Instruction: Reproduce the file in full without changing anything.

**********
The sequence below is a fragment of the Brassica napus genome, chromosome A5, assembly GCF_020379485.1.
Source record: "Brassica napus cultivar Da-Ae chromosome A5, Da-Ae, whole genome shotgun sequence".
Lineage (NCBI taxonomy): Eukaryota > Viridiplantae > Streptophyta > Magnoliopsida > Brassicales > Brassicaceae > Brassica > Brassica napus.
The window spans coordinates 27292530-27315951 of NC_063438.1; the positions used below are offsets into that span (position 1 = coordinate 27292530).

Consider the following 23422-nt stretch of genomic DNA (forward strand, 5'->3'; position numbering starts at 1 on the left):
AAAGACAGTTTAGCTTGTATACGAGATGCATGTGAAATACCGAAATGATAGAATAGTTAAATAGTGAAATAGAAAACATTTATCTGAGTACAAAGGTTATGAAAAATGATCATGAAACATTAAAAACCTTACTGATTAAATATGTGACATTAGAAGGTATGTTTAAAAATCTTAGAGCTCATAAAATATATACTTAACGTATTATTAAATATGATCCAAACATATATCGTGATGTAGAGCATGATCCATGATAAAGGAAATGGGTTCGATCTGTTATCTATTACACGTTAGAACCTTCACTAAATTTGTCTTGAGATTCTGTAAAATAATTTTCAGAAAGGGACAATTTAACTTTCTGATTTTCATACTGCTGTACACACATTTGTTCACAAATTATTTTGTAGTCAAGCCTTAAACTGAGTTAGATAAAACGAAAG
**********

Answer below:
The sequence below is a fragment of the Brassica napus genome, chromosome A5, assembly GCF_020379485.1.
Source record: "Brassica napus cultivar Da-Ae chromosome A5, Da-Ae, whole genome shotgun sequence".
Lineage (NCBI taxonomy): Eukaryota > Viridiplantae > Streptophyta > Magnoliopsida > Brassicales > Brassicaceae > Brassica > Brassica napus.
The window spans coordinates 27292530-27315951 of NC_063438.1; the positions used below are offsets into that span (position 1 = coordinate 27292530).

Consider the following 23422-nt stretch of genomic DNA (forward strand, 5'->3'; position numbering starts at 1 on the left):
AAAGACAGTTTAGCTTGTATACGAGATGCATGTGAAATACCGAAATGATAGAATAGTTAAATAGTGAAATAGAAAACATTTATCTGAGTACAAAGGTTATGAAAAATGATCATGAAACATTAAAAACCTTACTGATTAAATATGTGACATTAGAAGGTATGTTTAAAAATCTTAGAGCTCATAAAATATATACTTAACGTATTATTAAATATGATCCAAACATATATCGTGATGTAGAGCATGATCCATGATAAAGGAAATGGGTTCGATCTGTTATCTATTACACGTTAGAACCTTCACTAAATTTGTCTTGAGATTCTGTAAAATAATTTTCAGAAAGGGACAATTTAACTTTCTGATTTTCATACTGCTGTACACACATTTGTTCACAAATTATTTTGTAGTCAAGCCTTAAACTGAGTTAGATAAAACGAAAG